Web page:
When I was at the NIH three weeks ago I had a CT Scan to determine if there had been any changes as a result of the chemo and radiation I’d received. It appears that the spots on my lungs have not enlarged or spread and a cancerous lymph node in my neck has shrunk to half its size. I don’t know if the treatments will beat this back farther or how long I’ll be stable, but it is clear to me that the support of my family and my community and the magic of the NIH and U of Michigan medical teams has made this possible.
The next two weeks were a blur (actually a blur of chemo smack down followed by a vicious upper respiratory cold), but I’m better now, ready to return to Bethesda later today for Round Four.
I’m beginning to feel like Bill Murray in Groundhog Day, except that I’m more like a Lazarus figure and I don’t wake up every morning in Punxsutawney, PA. During my first week back home I felt like I was in the Valley of Dry Bones (see Ezekiel 37).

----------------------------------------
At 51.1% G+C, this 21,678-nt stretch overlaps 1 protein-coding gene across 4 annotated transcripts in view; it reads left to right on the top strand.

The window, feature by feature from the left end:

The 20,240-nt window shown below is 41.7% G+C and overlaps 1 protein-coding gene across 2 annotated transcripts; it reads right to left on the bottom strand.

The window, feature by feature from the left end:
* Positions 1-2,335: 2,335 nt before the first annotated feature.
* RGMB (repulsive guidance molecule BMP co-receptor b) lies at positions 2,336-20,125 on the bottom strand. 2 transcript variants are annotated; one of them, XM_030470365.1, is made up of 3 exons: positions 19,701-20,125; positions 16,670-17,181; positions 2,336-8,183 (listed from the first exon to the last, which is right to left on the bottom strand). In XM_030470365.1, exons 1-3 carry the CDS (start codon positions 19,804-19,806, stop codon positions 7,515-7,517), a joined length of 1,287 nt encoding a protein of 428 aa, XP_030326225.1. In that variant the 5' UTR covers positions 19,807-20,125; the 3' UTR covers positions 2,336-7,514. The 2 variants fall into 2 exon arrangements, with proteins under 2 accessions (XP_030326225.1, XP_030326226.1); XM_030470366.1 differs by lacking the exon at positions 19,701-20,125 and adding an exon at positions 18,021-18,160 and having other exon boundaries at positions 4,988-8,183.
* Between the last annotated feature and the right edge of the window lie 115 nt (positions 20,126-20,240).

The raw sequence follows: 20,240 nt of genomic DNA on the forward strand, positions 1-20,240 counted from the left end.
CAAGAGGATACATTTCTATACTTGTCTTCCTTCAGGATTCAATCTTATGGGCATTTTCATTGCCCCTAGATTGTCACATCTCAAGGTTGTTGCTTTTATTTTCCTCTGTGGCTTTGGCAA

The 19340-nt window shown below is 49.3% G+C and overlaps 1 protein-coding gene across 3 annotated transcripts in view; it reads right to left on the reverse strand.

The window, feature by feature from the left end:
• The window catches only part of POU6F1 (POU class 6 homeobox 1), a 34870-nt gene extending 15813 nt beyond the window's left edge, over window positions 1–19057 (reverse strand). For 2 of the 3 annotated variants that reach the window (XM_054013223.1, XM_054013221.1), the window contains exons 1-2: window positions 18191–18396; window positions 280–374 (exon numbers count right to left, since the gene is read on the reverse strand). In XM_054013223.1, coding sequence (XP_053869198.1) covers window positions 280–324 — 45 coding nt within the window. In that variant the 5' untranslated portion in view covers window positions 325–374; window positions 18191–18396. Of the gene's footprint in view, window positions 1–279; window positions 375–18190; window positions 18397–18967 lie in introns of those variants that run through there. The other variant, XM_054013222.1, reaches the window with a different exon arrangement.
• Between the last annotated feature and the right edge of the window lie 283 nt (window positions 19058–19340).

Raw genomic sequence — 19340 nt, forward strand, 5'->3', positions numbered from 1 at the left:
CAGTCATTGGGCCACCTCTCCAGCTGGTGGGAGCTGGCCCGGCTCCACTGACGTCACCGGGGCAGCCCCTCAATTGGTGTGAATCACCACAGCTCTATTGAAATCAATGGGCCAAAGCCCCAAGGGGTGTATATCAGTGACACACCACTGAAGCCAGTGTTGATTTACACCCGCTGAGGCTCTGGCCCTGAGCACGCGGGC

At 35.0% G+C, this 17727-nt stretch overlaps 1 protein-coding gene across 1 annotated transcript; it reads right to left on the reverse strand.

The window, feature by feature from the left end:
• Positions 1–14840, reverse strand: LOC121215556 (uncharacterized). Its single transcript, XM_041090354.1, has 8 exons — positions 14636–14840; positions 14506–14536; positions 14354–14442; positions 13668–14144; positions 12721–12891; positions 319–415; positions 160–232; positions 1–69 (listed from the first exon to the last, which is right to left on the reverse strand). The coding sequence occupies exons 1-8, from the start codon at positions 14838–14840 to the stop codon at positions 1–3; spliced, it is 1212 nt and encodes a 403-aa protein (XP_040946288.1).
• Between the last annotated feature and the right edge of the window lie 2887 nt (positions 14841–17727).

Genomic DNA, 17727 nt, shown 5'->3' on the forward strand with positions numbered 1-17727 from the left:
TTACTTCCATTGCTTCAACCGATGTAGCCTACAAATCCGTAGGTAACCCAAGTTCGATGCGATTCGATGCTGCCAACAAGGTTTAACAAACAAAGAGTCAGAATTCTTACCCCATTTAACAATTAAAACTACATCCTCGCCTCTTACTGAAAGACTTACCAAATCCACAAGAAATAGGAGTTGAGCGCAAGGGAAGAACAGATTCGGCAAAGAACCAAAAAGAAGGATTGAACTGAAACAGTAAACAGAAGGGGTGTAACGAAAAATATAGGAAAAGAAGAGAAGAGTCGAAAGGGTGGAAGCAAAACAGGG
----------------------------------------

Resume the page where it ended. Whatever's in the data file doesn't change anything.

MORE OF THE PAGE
The last time I was at the NIH I met a man with metastatic prostate cancer who had been making the trip every three weeks for forty-nine consecutive times. He was on a first name basis with the staff and seemed slightly manic—but who wouldn’t be after forty-nine trips? Could I do this?
So far the side effects from the treatments have made me quite ill for a week after I return home. I’ve been working in Ann Arbor with Barry Jaffe, a wonderful therapist, to reduce my aversion to chemotherapy.
Monday, January 7, 2013
Posted by Karl at 7:16 AM